The Other Refugee Crisis
AP Photo/Hadi Mizban
The Other Refugee Crisis
AP Photo/Hadi Mizban
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A flood of Middle East refugees into Europe has held the world's attention and sympathy since August. The European Union recently committed to taking in 120,000 asylum seekers and has increased its budget for migrant issues twice in four months.

Late last month, 19 countries pledged $1.8 billion to U.N. agencies assisting refugees. Most of that money will go to Turkey, Lebanon, and Jordan, which are groaning under the strain of hosting millions of refugees. Private companies have pitched in as well, as have private citizens who have distributed care packages and staged welcome rallies.

The butchery of ISIS and Syrian President Bashar Assad has caused massive displacement in another part of the world as well. In the Kurdistan region of Iraq, more than a million Syrian refugees and displaced Iraqis are sheltering from the Islamic State group. The crisis unfolding there has implications as profound as the one in Europe and other areas of the Middle East, but it has drawn far less attention and aid.

In 2012, Syrians fleeing their country's brutal civil war began arriving in significant numbers in Iraqi Kurdistan, a semi-autonomous enclave of ethnic Kurds in the north of the country. Two years later, ISIS vaulted out of northern Syria and swept across swathes of Iraq, scattering millions of Iraqis. Many of them, in addition to fleeing to Europe, made their way to the Kurdistan region and the protection of its military forces, the peshmerga, which have, for now at least, turned back ISIS's attempts to overrun northern Iraq's last sanctuary.

In contrast to many countries, the Kurdistan region has not hesitated to accept large flows of displaced people. Part of this is because nearly all of the Syrians who fled to Kurdistan are ethnic Kurds themselves. So too are members of several religious minorities sheltering in Kurdistan, such as the Kaka'i and the Yazidi, who faced annihilation last year at the hands of ISIS before escaping to Kurdistan.

However, the Kurds have also welcomed non-Kurds fleeing ISIS. Arab Sunni and Shiite Muslims, the latter considered heretics by ISIS, have found protection in the territory, as have the Turkmen, Shabaks, and Assyrian Christians, who have been virtually cleansed from their ancestral home in the Nineveh Plains region.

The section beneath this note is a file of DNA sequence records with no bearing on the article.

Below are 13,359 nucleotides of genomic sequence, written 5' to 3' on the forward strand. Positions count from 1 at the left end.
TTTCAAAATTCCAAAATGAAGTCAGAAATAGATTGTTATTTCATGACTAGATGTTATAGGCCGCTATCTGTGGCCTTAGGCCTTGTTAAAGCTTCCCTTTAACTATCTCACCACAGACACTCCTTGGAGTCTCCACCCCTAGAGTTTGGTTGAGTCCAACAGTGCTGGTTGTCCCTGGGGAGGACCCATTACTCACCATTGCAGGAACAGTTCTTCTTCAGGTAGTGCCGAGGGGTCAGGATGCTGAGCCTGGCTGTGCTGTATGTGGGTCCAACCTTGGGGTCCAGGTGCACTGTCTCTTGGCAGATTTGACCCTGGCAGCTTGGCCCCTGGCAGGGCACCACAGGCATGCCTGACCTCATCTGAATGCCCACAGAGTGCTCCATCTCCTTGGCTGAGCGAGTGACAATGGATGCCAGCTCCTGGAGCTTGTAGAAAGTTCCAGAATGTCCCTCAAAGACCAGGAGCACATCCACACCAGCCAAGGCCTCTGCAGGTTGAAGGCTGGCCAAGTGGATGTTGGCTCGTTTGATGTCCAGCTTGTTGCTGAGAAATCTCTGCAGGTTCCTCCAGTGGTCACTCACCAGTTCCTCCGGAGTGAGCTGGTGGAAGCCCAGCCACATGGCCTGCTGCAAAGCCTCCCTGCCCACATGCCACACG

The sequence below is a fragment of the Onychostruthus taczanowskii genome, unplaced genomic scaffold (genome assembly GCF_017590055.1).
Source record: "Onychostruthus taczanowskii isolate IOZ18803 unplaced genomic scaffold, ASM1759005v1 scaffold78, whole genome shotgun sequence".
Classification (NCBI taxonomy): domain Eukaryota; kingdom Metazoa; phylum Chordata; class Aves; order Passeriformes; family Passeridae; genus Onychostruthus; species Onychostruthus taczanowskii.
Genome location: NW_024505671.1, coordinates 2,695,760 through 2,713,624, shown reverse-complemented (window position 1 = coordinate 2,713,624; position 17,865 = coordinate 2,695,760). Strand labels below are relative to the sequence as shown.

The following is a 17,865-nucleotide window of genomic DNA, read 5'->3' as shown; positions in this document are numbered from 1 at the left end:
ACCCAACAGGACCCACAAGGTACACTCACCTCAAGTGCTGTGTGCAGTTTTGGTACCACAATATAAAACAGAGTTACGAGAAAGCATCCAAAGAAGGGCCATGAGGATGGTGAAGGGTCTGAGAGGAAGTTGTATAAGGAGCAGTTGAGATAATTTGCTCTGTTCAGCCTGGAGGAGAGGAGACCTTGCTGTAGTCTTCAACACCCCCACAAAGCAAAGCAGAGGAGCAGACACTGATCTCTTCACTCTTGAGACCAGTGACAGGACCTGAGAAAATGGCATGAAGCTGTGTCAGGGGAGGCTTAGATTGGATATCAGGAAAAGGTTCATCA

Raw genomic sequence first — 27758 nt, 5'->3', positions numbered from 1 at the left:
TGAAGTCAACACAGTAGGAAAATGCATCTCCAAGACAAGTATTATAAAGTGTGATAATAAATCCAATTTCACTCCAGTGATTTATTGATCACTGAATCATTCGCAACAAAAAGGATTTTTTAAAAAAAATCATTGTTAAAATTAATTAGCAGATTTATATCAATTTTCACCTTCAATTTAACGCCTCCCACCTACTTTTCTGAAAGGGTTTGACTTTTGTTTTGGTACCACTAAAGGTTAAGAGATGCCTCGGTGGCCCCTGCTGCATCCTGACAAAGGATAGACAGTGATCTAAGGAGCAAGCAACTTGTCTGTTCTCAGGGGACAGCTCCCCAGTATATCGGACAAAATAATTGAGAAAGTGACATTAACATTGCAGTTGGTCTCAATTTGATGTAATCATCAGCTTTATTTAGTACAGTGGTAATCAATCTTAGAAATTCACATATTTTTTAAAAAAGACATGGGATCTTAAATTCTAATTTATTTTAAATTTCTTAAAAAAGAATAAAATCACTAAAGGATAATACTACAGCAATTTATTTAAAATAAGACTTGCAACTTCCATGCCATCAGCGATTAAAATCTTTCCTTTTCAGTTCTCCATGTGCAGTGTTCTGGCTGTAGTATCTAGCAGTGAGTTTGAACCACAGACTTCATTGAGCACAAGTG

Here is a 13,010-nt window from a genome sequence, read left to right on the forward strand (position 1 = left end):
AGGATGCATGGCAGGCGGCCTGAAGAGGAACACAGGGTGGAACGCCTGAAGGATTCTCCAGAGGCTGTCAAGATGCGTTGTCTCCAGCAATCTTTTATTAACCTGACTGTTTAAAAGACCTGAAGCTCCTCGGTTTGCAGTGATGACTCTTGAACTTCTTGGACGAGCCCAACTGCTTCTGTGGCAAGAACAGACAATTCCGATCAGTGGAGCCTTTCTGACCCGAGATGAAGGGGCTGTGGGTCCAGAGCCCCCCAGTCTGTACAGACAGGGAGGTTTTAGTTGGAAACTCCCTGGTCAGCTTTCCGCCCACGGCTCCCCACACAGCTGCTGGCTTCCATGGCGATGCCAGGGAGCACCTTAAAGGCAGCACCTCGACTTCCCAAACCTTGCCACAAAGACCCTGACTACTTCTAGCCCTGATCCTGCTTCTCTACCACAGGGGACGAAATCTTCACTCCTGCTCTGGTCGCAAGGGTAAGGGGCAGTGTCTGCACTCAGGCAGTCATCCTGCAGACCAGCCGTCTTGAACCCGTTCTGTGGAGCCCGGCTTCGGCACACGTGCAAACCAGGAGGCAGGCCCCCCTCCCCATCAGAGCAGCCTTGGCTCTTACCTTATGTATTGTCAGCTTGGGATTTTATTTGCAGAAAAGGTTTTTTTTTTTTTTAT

The cost of caring for so many dispossessed people is straining Kurdistan's modest resources. Its estimated 2013 GDP was $25 billion, compared to Europe's 2014 GDP that was more than $16 trillion. Its oil-dependent finances were already being squeezed due to plunging global oil prices, and there is the cost of fighting a war along a more than 600-mile front. The regional government also accuses the Iraqi government of withholding for more than a year its federal budget share, which Baghdad had already slashed in February 2014. The Kurdistan region, with a native population of only 5.4 million, now hosts more than a million refugees -- many of whom require shelter, food, and medical care.

The Kurds receive aid from a number of countries, and the United States, by far the most generous donor to the current humanitarian crisis in Iraq, recently pledged an additional $56 million. Yet it is not enough to make up the gap. Late last month, the Kurdish government warned that its ability to provide further humanitarian relief faced "total collapse."

Meanwhile, the U.N. High Commissioner for Refugees reports a 63 percent funding shortfall for 2015 operations in Iraq. And more than 30 percent of pledged funds for the U.N.'s Humanitarian Strategic Response Plan for Iraq, which includes aid for internally displaced persons (IDP), have yet to be delivered.

Winter and its sub-zero temperatures are fast approaching, promising further punishment for the estimated 25,000 IDP households that live in unfinished or abandoned buildings or informal settlements. If these and other displaced people and refugees cannot have their basic needs met, they may be tempted to try the long, dangerous journey to Europe, adding to a problem already stymying that continent.

More than just humanitarian concerns are at stake. The peshmerga are the only consistently effective ground forces battling ISIS in Iraq at the moment. Resources the Kurds must divert to care for those who have sought their protection are resources they cannot use to fight the terror group. As the United States gropes for an effective counter to ISIS, bolstering in this way the peshmerga's ability to continue battling it is a no-brainer.

The refugees and IDPs in Kurdistan are no less deserving of the world's aid simply because they fled in a different direction from those who are making their way to Europe. Without more assistance, these hunted groups will suffer further, even as they continue to burden a staunch U.S. ally that is resisting and rolling back a mortal enemy of the civilized world.

The international community has recently started to understand the urgency of the refugee crisis affecting Europe. It must awaken to the consequences in northern Iraq as well.